2253 Espinette

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2253 Espinette
Discovery [1]
Discovered by G. van Biesbroeck
Discovery site Yerkes Obs.
Discovery date 30 July 1932
MPC designation 2253 Espinette
Named after
(discoverer's residence)[2]
1932 PB · 1939 RJ
1953 VB1 · 1970 PM
1977 TG
Orbital characteristics[1]
Epoch 31 July 2016 (JD 2457600.5)
Uncertainty parameter 0
Observation arc 83.59 yr (30,530 days)
Aphelion 2.9195 AU
Perihelion 1.6466 AU
2.2831 AU
Eccentricity 0.2788
3.45 yr (1,260 days)
0° 17m 8.52s / day
Inclination 3.8809°
Earth MOID 0.6331 AU
Physical characteristics
Dimensions 7.03 km (derived)[3]
7.3±0.2 h[4]
7.442±0.002 h[a]
7.440±0.002 h[6]
0.20 (assumed)[3]
SMASS = Sl [1] · S[3]

2253 Espinette, provisional designation 1932 PB, is a stony asteroid and sizable Mars-crosser from the innermost regions of the asteroid belt, approximately 7 kilometers in diameter. It was discovered on 30 July 1932, by Belgian–American astronomer George Van Biesbroeck at the U.S. Yerkes Observatory, Wisconsin.[9] The body was independently discovered on the following night by English-born South-African astronomer Cyril Jackson at Johannesburg, and by Soviet–Russian astronomer Grigory Neujmin at Simeiz Observatory on the Crimean peninsula, on August 4.[2]

The S-type asteroid is classified as a Sl-subtype in the SMASS taxonomic scheme, a transitional type to the much redder L-type asteroids. It orbits the Sun at a distance of 1.6–2.9 AU once every 3 years and 5 months (1,260 days). Its orbit has an eccentricity of 0.28 and an inclination of 4° with respect to the ecliptic.[1] No precoveries were taken prior to its discovery. As an anomaly, the asteroid's observation arc excludes the discovering observation and begins a few days later.[9]

Several rotational light-curves of this body have been obtained. In April 2011, photometric observations by American astronomer Brian A. Skiff rendered a well-defined rotation period of 7.442±0.002 hours with a brightness amplitude of 0.25 in magnitude (U=3).[a] In August 2015, another observation by Robert Stevens at the Center for Solar System Studies (CS3), California, gave an identical period of 7.442±0.001 with a brightness variation of 0.44 in magnitude (U=3).[5] Previous observations by Polish astronomer Wiesław Z. Wiśniewski in 1987, and by Italian Federico Manzini in 2005, rendered similar results (U=2/2).[4][6] The Collaborative Asteroid Lightcurve Link assumes a standard albedo for stony asteroids of 0.20 and derives a diameter of 7.0 kilometers.[3]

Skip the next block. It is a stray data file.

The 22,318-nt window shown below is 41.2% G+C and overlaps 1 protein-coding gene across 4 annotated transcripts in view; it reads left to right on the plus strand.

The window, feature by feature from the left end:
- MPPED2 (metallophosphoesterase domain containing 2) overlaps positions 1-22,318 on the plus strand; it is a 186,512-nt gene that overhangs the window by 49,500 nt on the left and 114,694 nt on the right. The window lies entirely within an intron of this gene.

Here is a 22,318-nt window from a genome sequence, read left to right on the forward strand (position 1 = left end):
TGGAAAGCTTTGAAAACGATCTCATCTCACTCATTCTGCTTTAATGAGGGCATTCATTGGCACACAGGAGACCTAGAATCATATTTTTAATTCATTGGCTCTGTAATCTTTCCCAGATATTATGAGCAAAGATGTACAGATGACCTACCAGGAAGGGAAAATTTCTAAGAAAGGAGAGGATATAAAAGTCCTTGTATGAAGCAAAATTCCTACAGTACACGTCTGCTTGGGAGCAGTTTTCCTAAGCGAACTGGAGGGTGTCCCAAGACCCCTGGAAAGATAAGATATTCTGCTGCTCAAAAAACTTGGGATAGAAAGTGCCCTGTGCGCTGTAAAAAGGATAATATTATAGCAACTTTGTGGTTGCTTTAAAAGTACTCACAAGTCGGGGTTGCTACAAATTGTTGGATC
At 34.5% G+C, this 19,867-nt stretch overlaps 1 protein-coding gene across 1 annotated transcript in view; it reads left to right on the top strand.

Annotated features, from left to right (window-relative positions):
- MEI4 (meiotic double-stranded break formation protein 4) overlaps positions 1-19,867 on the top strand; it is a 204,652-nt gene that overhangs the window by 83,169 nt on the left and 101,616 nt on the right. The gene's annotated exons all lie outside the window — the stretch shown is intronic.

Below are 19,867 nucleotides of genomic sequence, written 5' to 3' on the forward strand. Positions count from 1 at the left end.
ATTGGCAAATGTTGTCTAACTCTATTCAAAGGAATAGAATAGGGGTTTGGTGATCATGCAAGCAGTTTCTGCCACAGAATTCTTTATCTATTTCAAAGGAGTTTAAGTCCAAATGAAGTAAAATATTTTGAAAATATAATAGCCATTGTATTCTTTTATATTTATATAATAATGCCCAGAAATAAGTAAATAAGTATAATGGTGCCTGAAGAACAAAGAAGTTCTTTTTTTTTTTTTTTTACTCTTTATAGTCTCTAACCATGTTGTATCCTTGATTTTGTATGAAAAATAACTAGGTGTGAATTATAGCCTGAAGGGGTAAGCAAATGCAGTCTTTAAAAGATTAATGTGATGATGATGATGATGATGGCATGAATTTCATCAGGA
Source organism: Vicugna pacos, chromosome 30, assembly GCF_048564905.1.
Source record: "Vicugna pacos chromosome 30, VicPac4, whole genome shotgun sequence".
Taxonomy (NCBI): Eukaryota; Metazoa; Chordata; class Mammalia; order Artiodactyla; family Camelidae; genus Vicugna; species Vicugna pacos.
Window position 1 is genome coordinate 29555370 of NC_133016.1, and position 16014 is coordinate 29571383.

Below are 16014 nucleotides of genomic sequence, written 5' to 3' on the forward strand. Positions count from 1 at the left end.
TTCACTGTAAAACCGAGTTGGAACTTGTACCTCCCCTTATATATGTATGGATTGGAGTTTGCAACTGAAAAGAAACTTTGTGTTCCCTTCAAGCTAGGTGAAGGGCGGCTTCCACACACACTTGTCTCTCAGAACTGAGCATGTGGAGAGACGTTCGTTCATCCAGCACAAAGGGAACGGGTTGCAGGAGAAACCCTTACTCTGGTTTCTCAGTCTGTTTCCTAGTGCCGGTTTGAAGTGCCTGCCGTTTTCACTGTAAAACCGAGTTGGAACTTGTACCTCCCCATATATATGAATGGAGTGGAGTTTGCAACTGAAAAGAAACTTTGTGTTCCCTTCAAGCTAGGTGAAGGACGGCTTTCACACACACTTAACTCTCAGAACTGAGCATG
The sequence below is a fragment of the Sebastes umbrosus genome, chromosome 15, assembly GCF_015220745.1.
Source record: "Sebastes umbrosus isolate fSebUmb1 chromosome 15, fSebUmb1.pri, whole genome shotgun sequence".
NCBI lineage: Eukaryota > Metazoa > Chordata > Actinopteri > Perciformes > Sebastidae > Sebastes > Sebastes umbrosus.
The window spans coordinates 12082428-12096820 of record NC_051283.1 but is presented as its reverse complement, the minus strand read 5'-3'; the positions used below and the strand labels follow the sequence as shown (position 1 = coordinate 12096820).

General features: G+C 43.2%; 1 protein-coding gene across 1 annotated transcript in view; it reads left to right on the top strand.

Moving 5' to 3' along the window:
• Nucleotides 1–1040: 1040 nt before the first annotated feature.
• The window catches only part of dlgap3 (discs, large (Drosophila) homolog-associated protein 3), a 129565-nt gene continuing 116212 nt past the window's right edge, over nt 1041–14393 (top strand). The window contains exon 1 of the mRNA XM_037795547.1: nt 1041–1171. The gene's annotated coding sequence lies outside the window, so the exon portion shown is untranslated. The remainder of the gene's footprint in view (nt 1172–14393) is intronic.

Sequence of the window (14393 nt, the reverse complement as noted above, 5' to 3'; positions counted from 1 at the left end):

The minor planet was named "Espinette" after the discoverer's U.S. home in Williams Bay, Wisconsin, located near the discovering Yerkes Observatory. At their home, the Van Biesbroecks accommodated visitors of the observatory from all over the world. The name "Espinette" was proposed by the discoverer's children, and it refers to a coffeehouse in Belgium.[2] Naming citation was published on 1 June 1981 (M.P.C. 6059).[10]


  1. ^ a b Skiff (2011) web: rotation period 7.442±0.002 hours with a brightness amplitude of 0.25 mag and an LCDB-quality code of 3. Summary figures at Collaborative Asteroid Lightcurve Link (CALL) for (2253) Espinette
  1. ^ a b c d e f "JPL Small-Body Database Browser: 2253 Espinette (1932 PB)" (2016-03-05 last obs.). Jet Propulsion Laboratory. Retrieved 19 May 2016. 
  2. ^ a b c Schmadel, Lutz D. (2007). Dictionary of Minor Planet Names – (2253) Espinette. Springer Berlin Heidelberg. p. 183. ISBN 978-3-540-00238-3. Retrieved 19 May 2016. 
  3. ^ a b c d e f "LCDB Data for (2253) Espinette". Asteroid Lightcurve Database (LCDB). Retrieved 19 May 2016. 
  4. ^ a b c Wisniewski, W. Z.; Michalowski, T. M.; Harris, A. W.; McMillan, R. S. (March 1995). "Photoelectric Observations of 125 Asteroids". Abstracts of the Lunar and Planetary Science Conference. Bibcode:1995LPI....26.1511W. Retrieved 19 May 2016. 
  5. ^ a b Stephens, Robert D. (January 2016). "Asteroids Observed from CS3: 2015 July - September". The Minor Planet Bulletin. 43 (1): 52–56. Bibcode:2016MPBu...43...52S. ISSN 1052-8091. Retrieved 19 May 2016. 
  6. ^ a b Behrend, Raoul. "Asteroids and comets rotation curves – (2253) Espinette". Geneva Observatory. Retrieved 19 May 2016. 
  7. ^ Pravec, Petr; Harris, Alan W.; Kusnirák, Peter; Galád, Adrián; Hornoch, Kamil (September 2012). "Absolute magnitudes of asteroids and a revision of asteroid albedo estimates from WISE thermal observations". Icarus. 221 (1): 365–387. Bibcode:2012Icar..221..365P. doi:10.1016/j.icarus.2012.07.026. Retrieved 19 May 2016. 
  8. ^ Veres, Peter; Jedicke, Robert; Fitzsimmons, Alan; Denneau, Larry; Granvik, Mikael; Bolin, Bryce; et al. (November 2015). "Absolute magnitudes and slope parameters for 250,000 asteroids observed by Pan-STARRS PS1 - Preliminary results". Icarus. 261: 34–47. arXiv:1506.00762free to read. Bibcode:2015Icar..261...34V. doi:10.1016/j.icarus.2015.08.007. Retrieved 19 May 2016. 
  9. ^ a b "2253 Espinette (1932 PB)". Minor Planet Center. Retrieved 19 May 2016. 
  10. ^ "MPC/MPO/MPS Archive". Minor Planet Center. Retrieved 19 May 2016. 

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